Sanskrit inscriptions in the Malay world
A good number of Sanskrit inscriptions have been found in Malaysia and Indonesia. "Early inscriptions written in Indian languages and scripts abound in Southeast Asia. [...] The fact that southern Indian languages didn't travel eastwards along with the script further suggests that the main carriers of ideas from the southeast coast of India to the east - and the main users in Southeast Asia of religious texts written in Sanskrit and Pali - were Southeast Asians themselves. The spread of these north Indian sacred languages thus provides no specific evidence for any movements of South Asian individuals or groups to Southeast Asia.
Ligor inscription was found on the Southern Thailand Malay peninsula, at Nakhon Si Thammarat. It has been dubbed the "Ligor inscription", "Ligor" being the name given by Europeans to the region in the 16th and 17th centuries. It is written in Sanskrit and bears the date of 775 AD. One side of the inscription refers to the Illustrious Great Monarch (śrīmahārāja) belonging to the ‘Lord of the Mountain’ dynasty (śailendravaṁśa), which is also mentioned in four Sanskrit inscriptions from Central Java; the other side refers to the founding of several Buddhist sanctuaries by a king of Sriwijaya. Sriwijaya is the name of a kingdom whose centre was located in the modern city of Palembang in South Sumatra province, Indonesia. The Ligor inscription is testimony to an expansion of Sriwijaya power to the peninsula.
An inscription in Sanskrit dated 1086 has been found in Kedah . This was left by Kulothunka Cholan I (of the Chola empire, Tamil country). This too shows the commercial contacts the Chola Empire had with Malaya.
The oldest known inscriptions in Indonesia are those on seven stone pillars, or yupa (“sacrificial posts”), found in the eastern part of Borneo, in the area of Kutai, East Kalimantan province. They are written in the early Pallava script, in the Sanskrit language, and commemorate sacrifices held by a king called Mulawarman. Based on palaeographical grounds, they have been dated to the second half of the 4th century AD. They attest to the emergence of an Indianized state in the Indonesian archipelago prior to AD 400.
In addition to Mulawarman, the reigning king, the inscriptions mention the names of his father Aswawarman and his grandfather Kundungga. It is generally agreed that Kundungga is not a Sanskrit name, but one of native origin. The fact that his son Aswawarman is the first of the line to bear a Sanskrit name indicates that he was probably also the first to adhere to Hinduism.
The Tugu inscription is one of the Tarumanagara inscriptions discovered in Batutumbuh hamlet, Tugu village, Koja, North Jakarta, in Indonesia. The inscription contains information about hydraulic projects; the irrigation and water drainage project of the Candrabaga river by the order of Rajadirajaguru, and also the water project of the Gomati river by the order of King Purnawarman in the 22nd year of his reign. The digging project to straighten and widen the river was conducted in order to avoid flooding in the wet season, and as an irrigation project during the dry season.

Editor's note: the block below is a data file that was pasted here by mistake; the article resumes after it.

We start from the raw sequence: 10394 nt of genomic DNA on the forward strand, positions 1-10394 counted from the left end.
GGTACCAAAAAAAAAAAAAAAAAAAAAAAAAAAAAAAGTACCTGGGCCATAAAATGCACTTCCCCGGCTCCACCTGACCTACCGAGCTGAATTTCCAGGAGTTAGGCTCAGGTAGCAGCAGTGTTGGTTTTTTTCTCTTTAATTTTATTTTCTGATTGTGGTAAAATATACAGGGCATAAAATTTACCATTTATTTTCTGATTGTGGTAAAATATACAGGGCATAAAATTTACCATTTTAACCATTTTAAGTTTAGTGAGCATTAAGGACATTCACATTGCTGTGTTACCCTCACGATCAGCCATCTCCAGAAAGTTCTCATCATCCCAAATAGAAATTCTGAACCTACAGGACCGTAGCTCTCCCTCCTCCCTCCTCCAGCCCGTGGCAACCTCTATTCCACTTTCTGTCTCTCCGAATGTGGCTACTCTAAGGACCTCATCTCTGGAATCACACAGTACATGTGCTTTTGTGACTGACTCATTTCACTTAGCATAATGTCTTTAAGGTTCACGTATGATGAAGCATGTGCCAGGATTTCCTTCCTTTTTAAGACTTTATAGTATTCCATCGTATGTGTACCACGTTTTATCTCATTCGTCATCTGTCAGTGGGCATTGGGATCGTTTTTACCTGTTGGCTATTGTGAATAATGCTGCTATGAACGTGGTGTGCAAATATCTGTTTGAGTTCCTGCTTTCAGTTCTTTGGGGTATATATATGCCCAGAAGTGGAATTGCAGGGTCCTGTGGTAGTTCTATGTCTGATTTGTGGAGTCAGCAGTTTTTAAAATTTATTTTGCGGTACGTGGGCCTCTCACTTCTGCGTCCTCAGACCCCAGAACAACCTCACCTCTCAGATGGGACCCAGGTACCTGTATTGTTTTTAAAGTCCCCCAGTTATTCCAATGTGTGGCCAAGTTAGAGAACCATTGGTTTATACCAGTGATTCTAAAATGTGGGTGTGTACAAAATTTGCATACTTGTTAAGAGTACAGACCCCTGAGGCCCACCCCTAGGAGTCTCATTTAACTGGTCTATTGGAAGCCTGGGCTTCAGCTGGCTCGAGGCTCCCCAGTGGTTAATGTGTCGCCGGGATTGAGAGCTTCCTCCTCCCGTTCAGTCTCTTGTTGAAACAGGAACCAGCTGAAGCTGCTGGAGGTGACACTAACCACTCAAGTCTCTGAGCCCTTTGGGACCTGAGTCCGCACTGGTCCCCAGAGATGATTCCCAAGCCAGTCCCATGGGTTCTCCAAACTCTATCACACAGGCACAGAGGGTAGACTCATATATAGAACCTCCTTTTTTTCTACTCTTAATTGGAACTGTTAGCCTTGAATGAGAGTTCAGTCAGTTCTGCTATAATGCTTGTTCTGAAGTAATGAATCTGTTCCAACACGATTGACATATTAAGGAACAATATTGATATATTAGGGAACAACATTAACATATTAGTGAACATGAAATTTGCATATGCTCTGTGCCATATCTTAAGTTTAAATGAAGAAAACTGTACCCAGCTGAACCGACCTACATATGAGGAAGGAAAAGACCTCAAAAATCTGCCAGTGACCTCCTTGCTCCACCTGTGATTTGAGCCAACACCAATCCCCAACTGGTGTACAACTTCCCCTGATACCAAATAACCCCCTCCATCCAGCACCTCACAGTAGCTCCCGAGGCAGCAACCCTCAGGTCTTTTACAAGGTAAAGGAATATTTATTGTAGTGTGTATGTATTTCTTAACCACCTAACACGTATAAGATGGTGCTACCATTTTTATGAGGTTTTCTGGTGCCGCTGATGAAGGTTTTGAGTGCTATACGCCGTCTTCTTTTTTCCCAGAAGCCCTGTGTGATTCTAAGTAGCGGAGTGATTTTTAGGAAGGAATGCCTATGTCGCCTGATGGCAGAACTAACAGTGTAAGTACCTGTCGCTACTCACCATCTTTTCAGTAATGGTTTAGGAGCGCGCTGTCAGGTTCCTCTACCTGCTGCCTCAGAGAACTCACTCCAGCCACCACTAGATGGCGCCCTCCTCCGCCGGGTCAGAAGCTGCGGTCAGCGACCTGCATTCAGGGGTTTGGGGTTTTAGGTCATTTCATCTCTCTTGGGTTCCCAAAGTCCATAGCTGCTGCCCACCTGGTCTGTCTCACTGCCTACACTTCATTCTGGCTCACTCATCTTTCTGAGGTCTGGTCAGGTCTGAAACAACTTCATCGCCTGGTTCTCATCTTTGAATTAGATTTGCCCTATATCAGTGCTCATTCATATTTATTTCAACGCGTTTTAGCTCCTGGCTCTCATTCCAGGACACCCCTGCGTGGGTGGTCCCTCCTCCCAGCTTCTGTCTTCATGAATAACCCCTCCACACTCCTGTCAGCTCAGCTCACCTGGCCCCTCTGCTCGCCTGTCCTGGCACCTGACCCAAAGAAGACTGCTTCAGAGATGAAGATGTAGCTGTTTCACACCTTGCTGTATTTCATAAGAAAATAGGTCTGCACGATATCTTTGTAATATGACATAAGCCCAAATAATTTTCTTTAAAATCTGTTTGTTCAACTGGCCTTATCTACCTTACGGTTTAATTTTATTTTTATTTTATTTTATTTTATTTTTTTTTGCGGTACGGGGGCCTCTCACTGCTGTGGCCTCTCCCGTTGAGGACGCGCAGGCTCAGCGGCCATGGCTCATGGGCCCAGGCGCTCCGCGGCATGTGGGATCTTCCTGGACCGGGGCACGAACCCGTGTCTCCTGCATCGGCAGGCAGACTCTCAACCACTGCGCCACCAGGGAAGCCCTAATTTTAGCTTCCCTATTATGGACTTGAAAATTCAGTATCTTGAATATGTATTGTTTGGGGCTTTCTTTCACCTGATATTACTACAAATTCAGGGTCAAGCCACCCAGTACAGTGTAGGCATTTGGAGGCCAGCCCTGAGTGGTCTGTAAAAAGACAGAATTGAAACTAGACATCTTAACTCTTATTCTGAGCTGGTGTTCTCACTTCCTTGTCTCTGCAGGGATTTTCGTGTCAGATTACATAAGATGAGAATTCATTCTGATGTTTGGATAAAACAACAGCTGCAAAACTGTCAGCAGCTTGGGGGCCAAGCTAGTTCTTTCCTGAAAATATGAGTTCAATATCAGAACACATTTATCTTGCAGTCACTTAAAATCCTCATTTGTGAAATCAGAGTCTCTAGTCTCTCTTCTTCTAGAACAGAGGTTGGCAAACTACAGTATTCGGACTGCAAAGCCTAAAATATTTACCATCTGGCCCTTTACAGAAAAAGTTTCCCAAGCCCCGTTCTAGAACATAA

The Tugu inscription was written in Pallawa script arranged in the form of Sanskrit Sloka with Anustubh metrum, consisting of five lines that run around the surface of the stone. Just like other inscriptions from the Tarumanagara kingdom, the Tugu inscriptions do not mention the date of the edict. The date of the inscriptions was estimated and analyzed according to paleographic study which concluded that the inscriptions originated from the mid 5th century. The script of the Tugu inscription and the Cidanghyang inscription bear striking similarity, such as the script "citralaikha" written as "citralekha", leading to the assumption that the writer of these inscriptions was the same person.
The Tugu inscription is the longest Tarumanagara inscription pronounced by edict of Sri Maharaja Purnawarman. The inscription was made during the 22nd year of his reign, to commemorate the completion of the canals of the Gomati and Candrabhaga rivers. On the inscription there is an image of a staff crowned with Trisula straight to mark the separation between the beginning and the end of each sentence.
- Jan Wisseman Christie, "The Medieval Tamil-language Inscriptions in Southeast Asia and China", Journal of Southeast Asian Studies, Vol. 29, No. 02, September 1998, pp 239-268
- Niranjan Prasad Chakravarti and Bijan Raj Chatterjee, An Outline of Indo-Javanese History, Calcutta: Greater India Society, 1926
- O. W. Wolters, “Tambralinga”, in Classical civilisations of South East Asia: an anthology of articles published in the Bulletin of SOAS (Vladimir Braginsky ed.), RoutledgeCurzon, 2002, 0-7007-1410-3, p. 588
- Pierre-Yves Manguin, “Srivijaya, An Introduction”, Nalanda-Sriwijaya Centre, Institute of Southeast Asian Studies, 2009
- Leonard Y. Andaya, Leaves of the same tree: trade and ethnicity in the Straits of Melaka, University of Hawaii Press, 2008, p. 149
- Arokiaswamy, Celine W.M. (2000). Tamil Influences in Malaysia, Indonesia, and the Philippines. Manila s.n. pp. 37, 38, & 41.
- S. Supomo, "Chapter 15. Indic Transformation: The Sanskritization of Jawa and the Javanization of the Bharata in Peter S. Bellwood, James J. Fox, Darrell T. Tryon (eds.), The Austronesians: Historical and Comparative Perspectives, Australian National University, 1995